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Thursday, December 27, 2007

Somali opposition picks senior Islamist as new alliance leader

Written by Administrator
Friday, 14 September 2007
ImageASMARA, Eritrea (AFP) — A congress of top Somali opposition figures wrapped up Friday in Eritrea after choosing senior Islamist leader Sheikh Sharif Sheikh Ahmed as the chairman of a newly formed anti-Ethiopian alliance. The announcement was made at the close of a congress of some 350 Somali opposition figures who have been gathered in Asmara since September 6 to work out how to unite against Ethiopian troops in Somalia.

"The conference is over with great results but now the struggle for liberation starts," conference spokesman Zakariya Mahamud Abdi told reporters.

"The chairman of the alliance, elected by the 191 members of the central committee, is Sheikh Sharif Sheikh Ahmed. He is chair of the alliance and of the executive committee," he said.

Sheikh Sharif's closest rival in the opposition's consultations to choose a leadership was appointed head of the central committee, which will function like a parliament.

"Sherif Hassan Sheikh Adan, who was the speaker of the now deceased transitional federal parliament, is now chairman of the central committee," Abdi said.

The identities of the 10-man executive committee's other members have not yet been revealed.

"Our work will be concentrated in Mogadishu and surrounding areas to drive out the Ethiopian forces. Everyone must take part, this is not to do with clan lines or religion, but a national liberation struggle," he added.

Sheikh Sharif was the number two of the Islamic Courts Union, which briefly controlled large parts of Somalia before being ousted by Ethiopian troops earlier this year.

The opposition figures gathered in Eritrea -- Ethiopia's arch-foe -- boycotted a clan reconciliation conference held by the transitional government and backed by the international community.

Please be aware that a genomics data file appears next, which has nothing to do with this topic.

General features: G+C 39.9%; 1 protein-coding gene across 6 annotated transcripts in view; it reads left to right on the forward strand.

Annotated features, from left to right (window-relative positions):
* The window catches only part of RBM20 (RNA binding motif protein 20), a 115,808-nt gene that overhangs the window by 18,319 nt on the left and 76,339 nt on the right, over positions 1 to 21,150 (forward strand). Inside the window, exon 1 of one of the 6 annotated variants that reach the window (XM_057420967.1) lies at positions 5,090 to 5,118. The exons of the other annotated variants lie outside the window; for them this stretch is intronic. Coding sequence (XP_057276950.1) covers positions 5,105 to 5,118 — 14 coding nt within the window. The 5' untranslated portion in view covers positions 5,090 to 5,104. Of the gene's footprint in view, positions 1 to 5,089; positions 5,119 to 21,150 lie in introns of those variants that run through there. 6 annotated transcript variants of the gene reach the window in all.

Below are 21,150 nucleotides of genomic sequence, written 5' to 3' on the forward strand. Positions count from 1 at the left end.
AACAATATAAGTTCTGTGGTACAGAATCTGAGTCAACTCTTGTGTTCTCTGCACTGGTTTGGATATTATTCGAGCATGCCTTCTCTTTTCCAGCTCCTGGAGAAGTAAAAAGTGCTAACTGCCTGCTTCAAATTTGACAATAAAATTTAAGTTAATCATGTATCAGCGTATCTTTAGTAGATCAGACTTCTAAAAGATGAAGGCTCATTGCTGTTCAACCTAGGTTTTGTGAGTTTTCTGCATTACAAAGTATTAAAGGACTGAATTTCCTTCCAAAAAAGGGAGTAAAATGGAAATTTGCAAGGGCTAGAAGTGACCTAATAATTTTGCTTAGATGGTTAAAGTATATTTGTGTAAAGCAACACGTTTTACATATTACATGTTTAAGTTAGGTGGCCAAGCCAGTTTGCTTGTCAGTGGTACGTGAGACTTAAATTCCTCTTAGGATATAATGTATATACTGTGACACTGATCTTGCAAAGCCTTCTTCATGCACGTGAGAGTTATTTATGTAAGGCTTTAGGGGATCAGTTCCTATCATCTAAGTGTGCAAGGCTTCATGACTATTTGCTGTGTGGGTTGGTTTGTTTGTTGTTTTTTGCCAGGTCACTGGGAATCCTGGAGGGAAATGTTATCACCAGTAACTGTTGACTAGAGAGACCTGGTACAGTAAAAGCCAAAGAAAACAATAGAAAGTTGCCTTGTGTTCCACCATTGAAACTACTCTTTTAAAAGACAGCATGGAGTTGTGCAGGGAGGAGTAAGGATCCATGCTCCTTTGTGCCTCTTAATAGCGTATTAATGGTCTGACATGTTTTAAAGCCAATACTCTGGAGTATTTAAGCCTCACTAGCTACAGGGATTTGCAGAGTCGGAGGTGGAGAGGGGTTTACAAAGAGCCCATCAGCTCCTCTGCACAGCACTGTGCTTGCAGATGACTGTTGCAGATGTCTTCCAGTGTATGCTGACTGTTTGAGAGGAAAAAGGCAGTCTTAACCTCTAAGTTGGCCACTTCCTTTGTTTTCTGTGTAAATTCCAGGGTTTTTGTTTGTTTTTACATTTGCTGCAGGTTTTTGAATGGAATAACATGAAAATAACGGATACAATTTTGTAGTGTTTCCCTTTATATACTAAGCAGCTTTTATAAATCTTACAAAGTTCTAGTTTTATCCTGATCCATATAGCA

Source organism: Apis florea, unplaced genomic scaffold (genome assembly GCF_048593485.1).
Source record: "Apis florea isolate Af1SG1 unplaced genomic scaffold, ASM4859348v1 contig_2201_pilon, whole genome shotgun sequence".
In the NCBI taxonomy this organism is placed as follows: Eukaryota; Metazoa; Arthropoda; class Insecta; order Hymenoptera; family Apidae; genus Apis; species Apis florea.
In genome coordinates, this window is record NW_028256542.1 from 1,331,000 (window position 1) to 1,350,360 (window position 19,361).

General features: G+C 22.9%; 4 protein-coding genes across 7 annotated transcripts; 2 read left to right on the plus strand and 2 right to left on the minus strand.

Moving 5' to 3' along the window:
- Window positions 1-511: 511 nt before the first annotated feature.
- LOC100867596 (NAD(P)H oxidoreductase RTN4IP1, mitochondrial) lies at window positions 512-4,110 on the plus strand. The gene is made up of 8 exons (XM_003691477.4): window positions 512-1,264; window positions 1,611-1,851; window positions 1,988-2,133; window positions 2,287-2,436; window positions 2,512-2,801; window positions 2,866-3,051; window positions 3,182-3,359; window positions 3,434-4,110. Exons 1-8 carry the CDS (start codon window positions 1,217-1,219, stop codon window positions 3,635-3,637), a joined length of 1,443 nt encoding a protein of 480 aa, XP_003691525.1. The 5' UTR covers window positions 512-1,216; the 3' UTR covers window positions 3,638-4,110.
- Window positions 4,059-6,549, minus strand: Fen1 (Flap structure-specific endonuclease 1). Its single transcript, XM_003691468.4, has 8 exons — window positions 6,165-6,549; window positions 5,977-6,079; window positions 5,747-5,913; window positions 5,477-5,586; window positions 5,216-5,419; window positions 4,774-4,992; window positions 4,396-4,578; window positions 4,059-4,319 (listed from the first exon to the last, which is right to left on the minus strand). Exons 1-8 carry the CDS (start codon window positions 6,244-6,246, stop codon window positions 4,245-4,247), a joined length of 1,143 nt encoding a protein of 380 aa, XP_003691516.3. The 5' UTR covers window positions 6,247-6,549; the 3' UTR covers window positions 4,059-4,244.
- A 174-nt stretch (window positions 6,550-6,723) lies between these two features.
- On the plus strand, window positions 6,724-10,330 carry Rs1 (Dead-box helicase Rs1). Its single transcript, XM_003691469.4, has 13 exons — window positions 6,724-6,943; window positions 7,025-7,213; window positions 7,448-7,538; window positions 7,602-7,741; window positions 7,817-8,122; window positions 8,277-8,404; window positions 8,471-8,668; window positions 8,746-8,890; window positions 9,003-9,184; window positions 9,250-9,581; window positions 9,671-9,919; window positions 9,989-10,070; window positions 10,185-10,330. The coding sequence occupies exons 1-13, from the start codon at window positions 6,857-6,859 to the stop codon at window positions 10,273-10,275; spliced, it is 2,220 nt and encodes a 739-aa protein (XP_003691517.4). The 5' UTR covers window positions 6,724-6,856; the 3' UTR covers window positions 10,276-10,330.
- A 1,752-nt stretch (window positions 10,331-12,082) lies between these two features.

This long process in Somalia's violence-wracked capital Mogadishu, where insurgents clash frequently with the Ethiopian-backed security forces and civilians often get hurt, wrapped up two weeks ago with no major breakthrough.

Somalia's top hardline Islamist leader Sheikh Hassan Dahir Aweys, who is wanted by Washington over suspected links to Al-Qaeda, said he would participate in the push against Ethiopia.

"I am no different from any other Somali, so I'll play any role I can but I don't have any position," added Aweys, who was not named in the alliance leadership role.

Sheikh Hassan said: "The Somali people have no choice but exercise its right of legitimate self-defence as well as protect the integrity and independence of its country."

"We have no connections with any dubious external forces and we urge the international community not to succumb to the propaganda of the occupation forces," he said in the closing speech.

His central committee is dominated by Islamists, who account for roughly 45 percent of its members, with 25 percent of lawmakers, 16 percent of diaspora representatives, as well as civil society members and religious leaders.

The final statement read at the closing of the opposition conference called on Uganda to pull out the troops it dispatched to Somalia as Africa Union peacekeepers earlier this year.

The congress also reiterated its call for Washington to reverse its policies in Somalia and the rest of the Horn of Africa.

The opposition alliance "will not enter into any talks with the so-called transitional federal government before a complete withdrawal of Ethiopian occupation army from Somalia," the statement also said.

Since the ouster of Mohamed Siad Barre in 1991, Somalia has had no central authority and defied several initiatives aimed at ending bloody tribal feuds and restoring stability.

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